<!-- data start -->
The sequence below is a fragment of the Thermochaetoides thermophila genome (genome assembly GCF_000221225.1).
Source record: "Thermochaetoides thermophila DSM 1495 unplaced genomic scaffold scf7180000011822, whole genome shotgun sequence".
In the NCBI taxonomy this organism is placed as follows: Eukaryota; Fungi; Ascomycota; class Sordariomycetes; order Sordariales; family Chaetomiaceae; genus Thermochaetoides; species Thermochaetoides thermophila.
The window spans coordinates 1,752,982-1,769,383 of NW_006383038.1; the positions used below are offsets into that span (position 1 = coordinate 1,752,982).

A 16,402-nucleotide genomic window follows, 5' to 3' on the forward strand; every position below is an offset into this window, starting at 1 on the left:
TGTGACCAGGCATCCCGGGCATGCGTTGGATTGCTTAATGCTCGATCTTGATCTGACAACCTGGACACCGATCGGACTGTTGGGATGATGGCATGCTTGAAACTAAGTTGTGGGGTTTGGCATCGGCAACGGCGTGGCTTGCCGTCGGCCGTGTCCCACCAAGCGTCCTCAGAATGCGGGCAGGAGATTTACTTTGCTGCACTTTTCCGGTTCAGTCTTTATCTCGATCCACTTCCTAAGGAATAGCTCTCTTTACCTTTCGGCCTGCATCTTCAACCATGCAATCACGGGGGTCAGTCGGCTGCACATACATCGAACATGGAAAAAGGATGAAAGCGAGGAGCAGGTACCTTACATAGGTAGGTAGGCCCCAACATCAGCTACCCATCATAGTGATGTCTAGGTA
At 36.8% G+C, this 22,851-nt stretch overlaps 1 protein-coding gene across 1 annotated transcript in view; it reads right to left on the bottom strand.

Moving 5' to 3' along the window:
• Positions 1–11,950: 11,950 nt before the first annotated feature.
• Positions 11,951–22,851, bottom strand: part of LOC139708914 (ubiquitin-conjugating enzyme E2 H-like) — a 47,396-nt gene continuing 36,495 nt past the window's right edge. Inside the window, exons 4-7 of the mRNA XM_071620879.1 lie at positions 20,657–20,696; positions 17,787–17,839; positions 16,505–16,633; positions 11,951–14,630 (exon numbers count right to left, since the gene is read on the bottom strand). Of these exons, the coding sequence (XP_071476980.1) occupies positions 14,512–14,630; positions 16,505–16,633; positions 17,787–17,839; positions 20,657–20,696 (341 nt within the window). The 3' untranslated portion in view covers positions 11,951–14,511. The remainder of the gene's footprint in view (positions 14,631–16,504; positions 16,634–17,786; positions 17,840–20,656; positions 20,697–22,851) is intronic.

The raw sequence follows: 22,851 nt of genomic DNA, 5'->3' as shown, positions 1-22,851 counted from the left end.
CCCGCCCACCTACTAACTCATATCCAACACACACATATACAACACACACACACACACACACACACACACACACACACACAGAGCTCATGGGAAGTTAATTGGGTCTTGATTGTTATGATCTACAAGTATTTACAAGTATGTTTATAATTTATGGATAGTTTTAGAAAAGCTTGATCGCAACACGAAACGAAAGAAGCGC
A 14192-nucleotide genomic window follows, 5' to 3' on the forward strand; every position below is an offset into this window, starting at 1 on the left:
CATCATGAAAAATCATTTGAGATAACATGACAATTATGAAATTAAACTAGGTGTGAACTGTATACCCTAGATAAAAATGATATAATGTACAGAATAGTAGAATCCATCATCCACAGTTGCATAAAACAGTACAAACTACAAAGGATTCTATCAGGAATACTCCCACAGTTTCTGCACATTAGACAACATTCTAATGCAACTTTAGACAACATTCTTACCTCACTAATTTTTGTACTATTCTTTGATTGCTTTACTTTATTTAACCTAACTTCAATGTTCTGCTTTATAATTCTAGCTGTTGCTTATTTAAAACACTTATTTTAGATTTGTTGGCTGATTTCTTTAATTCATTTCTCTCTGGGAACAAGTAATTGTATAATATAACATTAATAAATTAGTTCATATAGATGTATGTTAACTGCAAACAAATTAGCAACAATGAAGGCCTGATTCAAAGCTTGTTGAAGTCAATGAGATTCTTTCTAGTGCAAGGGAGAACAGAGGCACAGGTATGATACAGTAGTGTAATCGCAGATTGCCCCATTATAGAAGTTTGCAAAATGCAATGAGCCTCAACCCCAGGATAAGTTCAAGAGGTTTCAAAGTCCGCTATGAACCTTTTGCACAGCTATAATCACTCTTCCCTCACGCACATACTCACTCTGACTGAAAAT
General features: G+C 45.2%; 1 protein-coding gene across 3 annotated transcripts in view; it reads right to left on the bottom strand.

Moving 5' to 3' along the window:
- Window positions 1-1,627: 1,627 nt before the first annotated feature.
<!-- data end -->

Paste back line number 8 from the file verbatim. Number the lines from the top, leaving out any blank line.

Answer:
Moving 5' to 3' along the window: